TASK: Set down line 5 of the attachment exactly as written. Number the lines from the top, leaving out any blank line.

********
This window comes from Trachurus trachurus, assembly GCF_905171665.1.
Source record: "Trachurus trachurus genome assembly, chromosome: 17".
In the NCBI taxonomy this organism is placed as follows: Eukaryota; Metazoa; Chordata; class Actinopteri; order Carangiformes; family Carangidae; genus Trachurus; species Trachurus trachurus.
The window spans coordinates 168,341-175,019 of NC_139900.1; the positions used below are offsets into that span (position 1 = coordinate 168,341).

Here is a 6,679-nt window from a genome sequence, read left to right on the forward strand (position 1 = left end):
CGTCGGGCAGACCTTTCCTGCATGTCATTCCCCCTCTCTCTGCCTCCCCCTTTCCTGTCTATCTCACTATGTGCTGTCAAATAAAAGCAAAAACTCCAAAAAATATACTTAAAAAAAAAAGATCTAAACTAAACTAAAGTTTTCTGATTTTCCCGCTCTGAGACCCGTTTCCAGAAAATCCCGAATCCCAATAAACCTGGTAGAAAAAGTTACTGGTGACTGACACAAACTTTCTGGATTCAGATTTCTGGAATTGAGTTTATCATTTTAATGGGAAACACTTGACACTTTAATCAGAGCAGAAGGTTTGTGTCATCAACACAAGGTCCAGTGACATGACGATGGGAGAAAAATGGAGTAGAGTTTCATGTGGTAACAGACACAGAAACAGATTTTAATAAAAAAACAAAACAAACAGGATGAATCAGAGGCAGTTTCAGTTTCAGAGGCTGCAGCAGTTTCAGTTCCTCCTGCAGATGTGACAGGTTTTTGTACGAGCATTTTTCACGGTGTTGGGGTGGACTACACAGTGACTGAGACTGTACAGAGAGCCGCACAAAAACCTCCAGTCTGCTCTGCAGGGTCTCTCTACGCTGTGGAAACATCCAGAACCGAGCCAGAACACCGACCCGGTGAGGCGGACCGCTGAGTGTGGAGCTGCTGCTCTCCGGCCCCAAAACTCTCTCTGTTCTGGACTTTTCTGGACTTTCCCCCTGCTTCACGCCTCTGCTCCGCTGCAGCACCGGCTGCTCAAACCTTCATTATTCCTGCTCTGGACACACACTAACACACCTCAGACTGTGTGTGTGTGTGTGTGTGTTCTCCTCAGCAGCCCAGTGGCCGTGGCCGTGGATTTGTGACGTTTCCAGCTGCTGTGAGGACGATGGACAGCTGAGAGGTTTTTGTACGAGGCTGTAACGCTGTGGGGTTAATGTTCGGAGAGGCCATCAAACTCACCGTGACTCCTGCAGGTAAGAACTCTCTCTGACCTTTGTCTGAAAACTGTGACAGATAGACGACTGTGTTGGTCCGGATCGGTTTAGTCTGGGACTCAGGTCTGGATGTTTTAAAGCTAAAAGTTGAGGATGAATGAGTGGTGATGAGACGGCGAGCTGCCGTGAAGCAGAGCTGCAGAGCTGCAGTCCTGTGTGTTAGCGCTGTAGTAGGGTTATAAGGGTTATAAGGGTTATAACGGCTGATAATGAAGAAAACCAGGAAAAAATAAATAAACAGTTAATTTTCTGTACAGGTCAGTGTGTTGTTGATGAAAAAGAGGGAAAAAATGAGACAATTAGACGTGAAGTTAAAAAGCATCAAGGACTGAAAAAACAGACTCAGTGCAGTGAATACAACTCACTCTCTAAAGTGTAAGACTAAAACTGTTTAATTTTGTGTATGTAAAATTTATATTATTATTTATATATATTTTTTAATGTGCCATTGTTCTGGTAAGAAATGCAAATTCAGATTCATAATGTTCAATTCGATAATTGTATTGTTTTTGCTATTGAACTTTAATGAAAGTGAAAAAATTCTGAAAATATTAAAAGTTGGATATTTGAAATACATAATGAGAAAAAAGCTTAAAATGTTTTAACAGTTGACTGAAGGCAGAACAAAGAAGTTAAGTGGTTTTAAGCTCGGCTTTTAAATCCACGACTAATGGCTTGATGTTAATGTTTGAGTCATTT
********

Here is a 6,679-nt window from a genome sequence, read left to right on the forward strand (position 1 = left end):